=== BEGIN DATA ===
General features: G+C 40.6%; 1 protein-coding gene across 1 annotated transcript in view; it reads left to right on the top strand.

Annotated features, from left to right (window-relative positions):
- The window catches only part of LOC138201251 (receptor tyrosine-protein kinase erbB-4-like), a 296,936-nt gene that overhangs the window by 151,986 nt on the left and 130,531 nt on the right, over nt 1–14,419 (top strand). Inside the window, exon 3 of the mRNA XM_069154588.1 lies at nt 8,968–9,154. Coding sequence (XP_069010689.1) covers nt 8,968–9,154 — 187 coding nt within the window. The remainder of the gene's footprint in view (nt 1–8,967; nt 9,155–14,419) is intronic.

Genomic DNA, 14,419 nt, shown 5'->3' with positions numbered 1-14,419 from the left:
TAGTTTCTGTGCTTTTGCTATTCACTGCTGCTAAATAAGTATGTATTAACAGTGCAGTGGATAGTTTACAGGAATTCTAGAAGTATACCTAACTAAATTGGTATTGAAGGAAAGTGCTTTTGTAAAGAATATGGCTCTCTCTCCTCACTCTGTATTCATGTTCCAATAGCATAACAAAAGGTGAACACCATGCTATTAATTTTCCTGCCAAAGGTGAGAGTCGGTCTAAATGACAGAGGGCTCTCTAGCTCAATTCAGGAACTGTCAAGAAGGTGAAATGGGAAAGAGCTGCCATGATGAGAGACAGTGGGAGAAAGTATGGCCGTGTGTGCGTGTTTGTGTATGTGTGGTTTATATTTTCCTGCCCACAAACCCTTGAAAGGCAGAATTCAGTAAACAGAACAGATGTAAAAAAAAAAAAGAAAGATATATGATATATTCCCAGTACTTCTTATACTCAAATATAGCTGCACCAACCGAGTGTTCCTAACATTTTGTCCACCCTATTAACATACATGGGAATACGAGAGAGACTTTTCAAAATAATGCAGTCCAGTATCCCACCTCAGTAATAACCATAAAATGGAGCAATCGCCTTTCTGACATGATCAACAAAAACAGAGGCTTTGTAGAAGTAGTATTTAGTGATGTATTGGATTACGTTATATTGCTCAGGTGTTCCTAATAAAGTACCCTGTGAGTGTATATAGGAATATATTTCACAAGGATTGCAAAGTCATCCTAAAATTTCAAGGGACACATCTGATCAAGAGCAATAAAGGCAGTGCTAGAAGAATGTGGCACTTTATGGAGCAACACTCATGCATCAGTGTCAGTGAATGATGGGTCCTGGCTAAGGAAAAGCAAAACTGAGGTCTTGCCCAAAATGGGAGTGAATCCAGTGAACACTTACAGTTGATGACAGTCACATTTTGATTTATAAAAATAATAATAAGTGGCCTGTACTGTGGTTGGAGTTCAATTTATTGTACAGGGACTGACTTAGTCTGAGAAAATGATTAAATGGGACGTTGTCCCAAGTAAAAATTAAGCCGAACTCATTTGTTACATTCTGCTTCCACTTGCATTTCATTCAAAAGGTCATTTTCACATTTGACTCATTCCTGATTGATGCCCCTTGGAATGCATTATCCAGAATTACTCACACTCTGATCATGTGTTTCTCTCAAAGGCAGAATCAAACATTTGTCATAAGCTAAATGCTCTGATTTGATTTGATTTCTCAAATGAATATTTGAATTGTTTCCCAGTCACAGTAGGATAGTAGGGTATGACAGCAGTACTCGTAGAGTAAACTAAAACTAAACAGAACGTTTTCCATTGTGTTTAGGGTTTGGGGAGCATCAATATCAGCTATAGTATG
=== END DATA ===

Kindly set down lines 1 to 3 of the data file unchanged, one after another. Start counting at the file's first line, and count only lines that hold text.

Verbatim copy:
General features: G+C 40.6%; 1 protein-coding gene across 1 annotated transcript in view; it reads left to right on the top strand.

Annotated features, from left to right (window-relative positions):
- The window catches only part of LOC138201251 (receptor tyrosine-protein kinase erbB-4-like), a 296,936-nt gene that overhangs the window by 151,986 nt on the left and 130,531 nt on the right, over nt 1–14,419 (top strand). Inside the window, exon 3 of the mRNA XM_069154588.1 lies at nt 8,968–9,154. Coding sequence (XP_069010689.1) covers nt 8,968–9,154 — 187 coding nt within the window. The remainder of the gene's footprint in view (nt 1–8,967; nt 9,155–14,419) is intronic.